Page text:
Indiana Supreme Court Rules State Can't Fine Railroad Companies For Stopped Trains

From State Sources 

STATEWIDE -- If you're stuck in traffic behind a train, the Indiana Supreme Court says there's nothing the state can do about it.

Indiana passed a law 150 years ago allowing cities to fine railroads for blocking crossings for more than 10 minutes. The most recent version of that law has been on the books since 1972. But a unanimous Supreme Court says that law can't be enforced, because a 1995 federal law gives Congress exclusive power to regulate railroads.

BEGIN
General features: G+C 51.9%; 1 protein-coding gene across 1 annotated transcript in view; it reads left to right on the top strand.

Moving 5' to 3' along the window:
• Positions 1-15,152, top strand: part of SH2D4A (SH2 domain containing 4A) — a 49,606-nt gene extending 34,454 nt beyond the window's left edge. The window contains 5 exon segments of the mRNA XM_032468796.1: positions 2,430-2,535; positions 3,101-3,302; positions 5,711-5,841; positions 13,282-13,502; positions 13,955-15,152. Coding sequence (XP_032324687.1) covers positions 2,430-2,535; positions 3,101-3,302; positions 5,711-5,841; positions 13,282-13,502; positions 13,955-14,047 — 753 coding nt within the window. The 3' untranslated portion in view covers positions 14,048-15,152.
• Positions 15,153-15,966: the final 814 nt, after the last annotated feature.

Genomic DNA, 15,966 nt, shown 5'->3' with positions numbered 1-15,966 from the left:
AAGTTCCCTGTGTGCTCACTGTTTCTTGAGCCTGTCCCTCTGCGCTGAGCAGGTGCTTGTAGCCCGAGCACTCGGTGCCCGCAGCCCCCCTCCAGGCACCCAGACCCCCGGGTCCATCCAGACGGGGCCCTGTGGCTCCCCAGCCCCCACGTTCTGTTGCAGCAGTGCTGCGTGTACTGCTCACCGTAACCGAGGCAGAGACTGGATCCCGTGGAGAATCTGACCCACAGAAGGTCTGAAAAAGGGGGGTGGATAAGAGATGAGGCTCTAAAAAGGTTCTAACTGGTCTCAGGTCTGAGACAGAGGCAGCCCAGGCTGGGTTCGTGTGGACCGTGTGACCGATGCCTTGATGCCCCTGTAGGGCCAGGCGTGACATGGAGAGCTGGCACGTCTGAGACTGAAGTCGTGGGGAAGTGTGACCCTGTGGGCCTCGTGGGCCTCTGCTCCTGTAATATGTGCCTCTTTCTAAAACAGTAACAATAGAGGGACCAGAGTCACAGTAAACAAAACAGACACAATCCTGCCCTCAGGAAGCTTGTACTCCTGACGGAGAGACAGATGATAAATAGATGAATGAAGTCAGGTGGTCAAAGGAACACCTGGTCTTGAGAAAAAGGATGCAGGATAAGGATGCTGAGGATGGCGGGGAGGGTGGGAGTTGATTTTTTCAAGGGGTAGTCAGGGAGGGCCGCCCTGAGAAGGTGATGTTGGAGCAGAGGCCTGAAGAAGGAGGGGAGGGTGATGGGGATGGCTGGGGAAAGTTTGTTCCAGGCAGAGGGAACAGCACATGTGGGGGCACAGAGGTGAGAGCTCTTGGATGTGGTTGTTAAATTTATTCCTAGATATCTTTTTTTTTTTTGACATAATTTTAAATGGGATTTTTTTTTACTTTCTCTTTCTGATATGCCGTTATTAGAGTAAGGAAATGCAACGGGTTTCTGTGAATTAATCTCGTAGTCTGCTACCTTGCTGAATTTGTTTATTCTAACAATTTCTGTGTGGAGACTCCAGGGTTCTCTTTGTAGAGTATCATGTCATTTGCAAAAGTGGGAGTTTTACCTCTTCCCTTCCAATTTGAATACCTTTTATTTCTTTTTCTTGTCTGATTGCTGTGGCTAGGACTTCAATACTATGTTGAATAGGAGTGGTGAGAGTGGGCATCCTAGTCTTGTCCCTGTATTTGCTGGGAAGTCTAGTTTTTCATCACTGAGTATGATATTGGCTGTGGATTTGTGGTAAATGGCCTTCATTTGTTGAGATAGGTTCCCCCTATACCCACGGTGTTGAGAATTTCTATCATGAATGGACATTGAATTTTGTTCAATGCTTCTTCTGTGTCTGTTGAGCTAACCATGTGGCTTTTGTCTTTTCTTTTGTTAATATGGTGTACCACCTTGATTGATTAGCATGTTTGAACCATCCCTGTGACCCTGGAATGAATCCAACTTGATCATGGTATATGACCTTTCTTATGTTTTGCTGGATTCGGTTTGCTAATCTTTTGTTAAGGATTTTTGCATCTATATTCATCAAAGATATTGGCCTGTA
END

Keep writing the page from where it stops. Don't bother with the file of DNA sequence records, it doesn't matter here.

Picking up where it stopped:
The court says complying with the law would force railroads to make their trains shorter or drive them faster.

The case arose in 2014 when the city of New Haven issued a series of citations to Norfolk Southern for repeatedly blocking crossings.